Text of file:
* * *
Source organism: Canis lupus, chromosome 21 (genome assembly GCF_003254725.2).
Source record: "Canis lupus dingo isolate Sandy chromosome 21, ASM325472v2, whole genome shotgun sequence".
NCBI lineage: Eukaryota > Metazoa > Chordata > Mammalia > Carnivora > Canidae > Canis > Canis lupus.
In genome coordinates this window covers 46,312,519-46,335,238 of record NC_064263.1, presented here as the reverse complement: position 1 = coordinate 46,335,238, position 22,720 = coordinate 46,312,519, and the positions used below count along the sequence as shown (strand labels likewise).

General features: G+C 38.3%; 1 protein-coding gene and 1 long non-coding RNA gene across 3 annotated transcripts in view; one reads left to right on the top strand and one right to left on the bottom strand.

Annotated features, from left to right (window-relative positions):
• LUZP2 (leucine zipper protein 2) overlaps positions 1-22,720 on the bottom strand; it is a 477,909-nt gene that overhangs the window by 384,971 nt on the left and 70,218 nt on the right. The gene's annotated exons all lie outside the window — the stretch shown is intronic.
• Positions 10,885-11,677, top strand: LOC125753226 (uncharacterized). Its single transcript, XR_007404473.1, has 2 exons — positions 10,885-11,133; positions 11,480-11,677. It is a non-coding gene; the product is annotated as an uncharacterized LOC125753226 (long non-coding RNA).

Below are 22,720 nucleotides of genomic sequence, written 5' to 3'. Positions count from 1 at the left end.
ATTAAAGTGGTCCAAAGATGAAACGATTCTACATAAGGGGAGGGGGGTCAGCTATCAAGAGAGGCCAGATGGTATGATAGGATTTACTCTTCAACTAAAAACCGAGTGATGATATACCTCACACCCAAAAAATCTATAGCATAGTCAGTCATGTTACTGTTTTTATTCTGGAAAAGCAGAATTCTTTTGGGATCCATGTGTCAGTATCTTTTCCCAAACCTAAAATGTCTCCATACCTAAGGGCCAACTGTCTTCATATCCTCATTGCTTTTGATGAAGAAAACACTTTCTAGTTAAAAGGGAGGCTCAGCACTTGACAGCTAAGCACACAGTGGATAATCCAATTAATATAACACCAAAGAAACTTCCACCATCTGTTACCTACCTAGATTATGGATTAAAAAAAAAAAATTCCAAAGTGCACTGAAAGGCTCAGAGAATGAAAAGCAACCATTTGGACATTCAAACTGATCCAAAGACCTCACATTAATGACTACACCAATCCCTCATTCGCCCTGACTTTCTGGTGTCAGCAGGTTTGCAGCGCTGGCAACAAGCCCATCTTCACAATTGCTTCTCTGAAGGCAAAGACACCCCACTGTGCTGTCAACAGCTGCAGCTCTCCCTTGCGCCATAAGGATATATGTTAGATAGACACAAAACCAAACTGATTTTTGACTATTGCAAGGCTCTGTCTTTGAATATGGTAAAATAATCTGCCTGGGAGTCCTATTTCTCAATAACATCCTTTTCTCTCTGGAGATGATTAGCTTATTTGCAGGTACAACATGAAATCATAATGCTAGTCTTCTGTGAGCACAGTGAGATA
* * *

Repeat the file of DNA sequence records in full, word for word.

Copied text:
Source organism: Canis lupus, chromosome 21 (genome assembly GCF_003254725.2).
Source record: "Canis lupus dingo isolate Sandy chromosome 21, ASM325472v2, whole genome shotgun sequence".
NCBI lineage: Eukaryota > Metazoa > Chordata > Mammalia > Carnivora > Canidae > Canis > Canis lupus.
In genome coordinates this window covers 46,312,519-46,335,238 of record NC_064263.1, presented here as the reverse complement: position 1 = coordinate 46,335,238, position 22,720 = coordinate 46,312,519, and the positions used below count along the sequence as shown (strand labels likewise).

General features: G+C 38.3%; 1 protein-coding gene and 1 long non-coding RNA gene across 3 annotated transcripts in view; one reads left to right on the top strand and one right to left on the bottom strand.

Annotated features, from left to right (window-relative positions):
• LUZP2 (leucine zipper protein 2) overlaps positions 1-22,720 on the bottom strand; it is a 477,909-nt gene that overhangs the window by 384,971 nt on the left and 70,218 nt on the right. The gene's annotated exons all lie outside the window — the stretch shown is intronic.
• Positions 10,885-11,677, top strand: LOC125753226 (uncharacterized). Its single transcript, XR_007404473.1, has 2 exons — positions 10,885-11,133; positions 11,480-11,677. It is a non-coding gene; the product is annotated as an uncharacterized LOC125753226 (long non-coding RNA).

Below are 22,720 nucleotides of genomic sequence, written 5' to 3'. Positions count from 1 at the left end.
ATTAAAGTGGTCCAAAGATGAAACGATTCTACATAAGGGGAGGGGGGTCAGCTATCAAGAGAGGCCAGATGGTATGATAGGATTTACTCTTCAACTAAAAACCGAGTGATGATATACCTCACACCCAAAAAATCTATAGCATAGTCAGTCATGTTACTGTTTTTATTCTGGAAAAGCAGAATTCTTTTGGGATCCATGTGTCAGTATCTTTTCCCAAACCTAAAATGTCTCCATACCTAAGGGCCAACTGTCTTCATATCCTCATTGCTTTTGATGAAGAAAACACTTTCTAGTTAAAAGGGAGGCTCAGCACTTGACAGCTAAGCACACAGTGGATAATCCAATTAATATAACACCAAAGAAACTTCCACCATCTGTTACCTACCTAGATTATGGATTAAAAAAAAAAAATTCCAAAGTGCACTGAAAGGCTCAGAGAATGAAAAGCAACCATTTGGACATTCAAACTGATCCAAAGACCTCACATTAATGACTACACCAATCCCTCATTCGCCCTGACTTTCTGGTGTCAGCAGGTTTGCAGCGCTGGCAACAAGCCCATCTTCACAATTGCTTCTCTGAAGGCAAAGACACCCCACTGTGCTGTCAACAGCTGCAGCTCTCCCTTGCGCCATAAGGATATATGTTAGATAGACACAAAACCAAACTGATTTTTGACTATTGCAAGGCTCTGTCTTTGAATATGGTAAAATAATCTGCCTGGGAGTCCTATTTCTCAATAACATCCTTTTCTCTCTGGAGATGATTAGCTTATTTGCAGGTACAACATGAAATCATAATGCTAGTCTTCTGTGAGCACAGTGAGATA